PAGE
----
Neighbors finale review – Kylie and Jason make 30 years vanish in an instant | Neighbors

Watching the opening credits on the final episode of Neighbors (Channel 5), with almost four decades of variations of the famous golden typography edited into one, it would not be hyperbole to suggest that it feels like watching your life flash before your eyes. Ramsay Street may be in a fictional suburb on the other side of the world from the UK, but from the start of this nostalgia-filled finale, it’s clear that producers – and viewers – are well aware that this is more than simply the end of a television show. More than yours.

We begin as we close, with Susan Kennedy (Jackie Woodburne) looking tearful as she surveys the street. For sale signs loom over every corner of the cul de sac, with many of the residents planning to leave. Paul Robinson (Stefan Dennis) is set to sell his beloved Lassiters hotel complex and move to New York. Even Toadie Rebecchi (Ryan Moloney) is selling up after 25 years. It is Toadfish’s wedding to Melanie Pearson (Lucinda Cowen) that is the crux of the final episode, ushering in a celebratory mood and most importantly, an excuse for old faces to return.

Neighbors birthed a slew of pop legends and Hollywood stars and it’s a testament to the fondness they feel for the show that many choose to return for the finale. Natalie Imbruglia and Holly Valance are on a bench musing about what makes a good singer. Margot Robbie says hi on FaceTime, filming from what appears to be her toilet. Guy Pearce looks to be having the time of his life returning as Mike Young, creating a moving reunion with high-school lost love Plain Jane Super Brain (Annie Jones). No appearance is more anticipated, though, than that of Kylie Minogue and Jason Donovan. While brief, the novelty of seeing the two of them as 1980s love birds Charlene and Scott once again does not disappoint. Driving on to the street as the car radio blasts Especially for You, Minogue dons a denim jumpsuit with more than a small nod to Charlene’s infamous overalls. Thirty years have passed and no time at all.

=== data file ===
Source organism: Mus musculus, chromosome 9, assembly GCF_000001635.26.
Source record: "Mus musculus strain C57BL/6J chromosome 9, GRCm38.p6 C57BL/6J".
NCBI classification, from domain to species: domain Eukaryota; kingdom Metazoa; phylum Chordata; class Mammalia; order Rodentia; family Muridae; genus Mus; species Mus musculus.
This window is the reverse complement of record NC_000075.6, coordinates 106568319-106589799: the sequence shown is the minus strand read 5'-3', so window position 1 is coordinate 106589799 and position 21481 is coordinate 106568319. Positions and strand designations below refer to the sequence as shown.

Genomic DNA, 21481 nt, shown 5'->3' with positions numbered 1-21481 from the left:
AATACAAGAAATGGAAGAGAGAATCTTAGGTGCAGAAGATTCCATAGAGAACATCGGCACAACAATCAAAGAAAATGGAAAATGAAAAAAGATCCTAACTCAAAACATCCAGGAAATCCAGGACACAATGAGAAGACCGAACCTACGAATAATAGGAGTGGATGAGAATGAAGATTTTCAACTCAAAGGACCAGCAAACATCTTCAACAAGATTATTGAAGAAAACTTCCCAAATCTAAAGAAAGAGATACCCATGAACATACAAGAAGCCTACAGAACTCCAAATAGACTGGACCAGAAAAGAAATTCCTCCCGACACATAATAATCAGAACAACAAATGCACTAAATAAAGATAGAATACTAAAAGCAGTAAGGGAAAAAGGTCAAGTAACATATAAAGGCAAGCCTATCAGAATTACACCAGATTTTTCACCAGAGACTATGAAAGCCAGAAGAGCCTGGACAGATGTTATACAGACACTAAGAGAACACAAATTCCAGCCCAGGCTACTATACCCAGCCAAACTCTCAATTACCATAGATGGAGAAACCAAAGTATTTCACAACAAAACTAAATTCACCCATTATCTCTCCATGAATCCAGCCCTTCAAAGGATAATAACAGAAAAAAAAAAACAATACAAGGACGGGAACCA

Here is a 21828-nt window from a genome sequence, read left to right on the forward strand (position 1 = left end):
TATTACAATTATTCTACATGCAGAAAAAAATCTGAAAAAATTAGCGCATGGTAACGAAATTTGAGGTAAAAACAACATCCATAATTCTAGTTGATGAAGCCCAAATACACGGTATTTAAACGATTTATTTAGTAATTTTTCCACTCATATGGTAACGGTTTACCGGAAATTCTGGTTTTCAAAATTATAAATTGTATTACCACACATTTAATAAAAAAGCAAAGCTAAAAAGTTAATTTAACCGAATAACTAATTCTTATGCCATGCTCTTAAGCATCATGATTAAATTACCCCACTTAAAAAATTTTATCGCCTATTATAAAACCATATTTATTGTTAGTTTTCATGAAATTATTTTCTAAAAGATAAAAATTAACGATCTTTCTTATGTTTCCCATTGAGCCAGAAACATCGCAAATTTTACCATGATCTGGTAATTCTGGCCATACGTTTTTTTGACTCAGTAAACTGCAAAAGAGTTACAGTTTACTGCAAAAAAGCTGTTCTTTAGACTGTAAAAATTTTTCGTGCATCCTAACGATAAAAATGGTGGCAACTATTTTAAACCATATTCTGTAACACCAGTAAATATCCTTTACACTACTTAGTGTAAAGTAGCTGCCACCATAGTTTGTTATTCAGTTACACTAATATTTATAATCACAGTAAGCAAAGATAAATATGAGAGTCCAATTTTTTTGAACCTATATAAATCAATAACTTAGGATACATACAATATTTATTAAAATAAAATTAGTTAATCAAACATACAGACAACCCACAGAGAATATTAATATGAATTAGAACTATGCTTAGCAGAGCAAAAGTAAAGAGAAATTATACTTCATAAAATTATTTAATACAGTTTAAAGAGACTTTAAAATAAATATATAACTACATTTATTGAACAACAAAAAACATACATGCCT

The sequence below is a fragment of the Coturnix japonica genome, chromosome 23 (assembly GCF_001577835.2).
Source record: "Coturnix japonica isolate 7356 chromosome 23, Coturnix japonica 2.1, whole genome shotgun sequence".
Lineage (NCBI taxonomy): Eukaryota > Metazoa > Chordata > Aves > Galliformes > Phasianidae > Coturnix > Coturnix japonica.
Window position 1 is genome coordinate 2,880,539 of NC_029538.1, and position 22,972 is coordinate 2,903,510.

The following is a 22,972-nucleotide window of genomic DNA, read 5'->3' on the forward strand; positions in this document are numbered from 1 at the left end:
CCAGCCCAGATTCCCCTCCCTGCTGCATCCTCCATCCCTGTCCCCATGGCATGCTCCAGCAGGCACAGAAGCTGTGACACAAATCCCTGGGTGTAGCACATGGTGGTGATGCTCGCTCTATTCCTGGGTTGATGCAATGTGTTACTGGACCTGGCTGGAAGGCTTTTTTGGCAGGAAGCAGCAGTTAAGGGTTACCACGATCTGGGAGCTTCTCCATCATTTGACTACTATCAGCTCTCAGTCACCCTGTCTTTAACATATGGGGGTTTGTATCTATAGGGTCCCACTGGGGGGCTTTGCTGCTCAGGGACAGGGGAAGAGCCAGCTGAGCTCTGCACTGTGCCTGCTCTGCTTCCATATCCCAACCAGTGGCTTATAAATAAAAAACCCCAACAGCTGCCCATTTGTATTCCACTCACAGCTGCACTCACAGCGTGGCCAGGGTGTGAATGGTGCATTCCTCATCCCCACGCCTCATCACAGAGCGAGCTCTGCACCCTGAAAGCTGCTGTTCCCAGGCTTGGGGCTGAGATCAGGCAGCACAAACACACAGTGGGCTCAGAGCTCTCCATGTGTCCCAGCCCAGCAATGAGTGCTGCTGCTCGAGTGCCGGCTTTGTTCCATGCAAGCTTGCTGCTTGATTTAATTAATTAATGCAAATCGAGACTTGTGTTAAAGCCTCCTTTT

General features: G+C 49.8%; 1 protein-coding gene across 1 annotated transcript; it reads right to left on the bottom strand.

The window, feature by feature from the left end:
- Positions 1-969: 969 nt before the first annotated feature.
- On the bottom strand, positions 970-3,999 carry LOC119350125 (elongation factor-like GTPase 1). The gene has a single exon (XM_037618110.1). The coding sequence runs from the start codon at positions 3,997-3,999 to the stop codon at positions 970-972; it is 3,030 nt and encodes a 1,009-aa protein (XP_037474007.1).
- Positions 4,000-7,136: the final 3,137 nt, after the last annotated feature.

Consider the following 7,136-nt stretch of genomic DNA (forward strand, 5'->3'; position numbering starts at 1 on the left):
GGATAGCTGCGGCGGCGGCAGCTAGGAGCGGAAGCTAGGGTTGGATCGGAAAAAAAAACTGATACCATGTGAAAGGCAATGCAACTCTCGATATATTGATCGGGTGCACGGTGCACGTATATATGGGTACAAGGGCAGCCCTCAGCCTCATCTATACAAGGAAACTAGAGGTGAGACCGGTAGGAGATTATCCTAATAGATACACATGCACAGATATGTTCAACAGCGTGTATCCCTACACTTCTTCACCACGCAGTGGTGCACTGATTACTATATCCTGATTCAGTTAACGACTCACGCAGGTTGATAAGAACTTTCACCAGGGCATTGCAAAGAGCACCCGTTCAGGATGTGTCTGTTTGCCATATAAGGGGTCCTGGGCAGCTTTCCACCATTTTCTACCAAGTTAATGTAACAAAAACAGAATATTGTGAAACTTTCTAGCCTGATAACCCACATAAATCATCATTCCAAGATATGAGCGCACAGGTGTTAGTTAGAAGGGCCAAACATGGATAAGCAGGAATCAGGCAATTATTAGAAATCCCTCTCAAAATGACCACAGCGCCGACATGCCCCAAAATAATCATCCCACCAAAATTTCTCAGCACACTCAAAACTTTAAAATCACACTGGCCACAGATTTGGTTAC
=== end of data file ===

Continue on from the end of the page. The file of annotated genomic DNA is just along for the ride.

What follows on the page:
Toadie and Mel’s wedding … Photograph: Fremantle

The challenge for the writers was always going to be wrapping up existing plots, while providing sufficient nostalgia for older fans. They do it very well. Former mistress of Karl Kennedy, Izzy Hoyland (Natalie Bassingthwaighte), returns as a homage to one of soapland’s classic affairs (coming back to sleep with Karl’s son then dump him for a millionaire, naturally). Pearce being taken on a tour inside the Ramsay Street houses gives a summary of events for any viewers who have lost track over the years (“How many wives has Paul had?” he asks Jane. “Six.”) Meanwhile, Harold Bishop’s “ memory book” enables present-day scenes to be interspersed with classic clips. Seeing legendary characters – Helen Daniels, Madge Bishop, Mrs Mangel – again, and on fuzzy 80s tapes, is a reminder of just how long this Australian suburb has been with us.

Any soap ending feels strangely unnatural. Continuing drama is, by its definition, continuous. While other shows come into our lives for a few weeks, soaps are with us day in day out through our childhood, university days, to adulthood. After 37 years, the creators of Neighbors could claim its demise will be particularly keenly felt. They wouldn’t be wrong. It is not just that the series has a uniquely positive place in British culture – and not only with fans who haven’t watched it since they were skipping lectures to watch the BBC lunchtime slot. The show was still pulling in 1.5 million viewers on Channel 5 when it was axed and despite never being able to reach the halcyon days of the 80s-90s, was still producing headline-worthy storylines in its final weeks.

Outlandish … the Ramsay Street party rages around Karl and Susan Kennedy.
Outlandish … the Ramsay Street party rages around Karl and Susan Kennedy. Photograph: Fremantle

In the end, fittingly, most of the departing characters decide to stay on the street, and Paul Robinson holds on to Lassiters. It is a last-minute reprieve, as if to replicate the one fans were hoping to get from television executives.

By the time Susan gives her closing monologue as a street party rages around her, even the ghosts of “lost friends” such as Madge Bishop, Doug Willis and Sonya Rebecchi emerging doesn’t seem too outlandish. As an errant balloon pops in the sky and confetti rains down on the famous street, the original theme tune starts to play. Charlene clinks a champagne glass with her old friend Paul. This isn’t a finale mourning a show’s demise: it’s a celebration of its success – and what a success it was.

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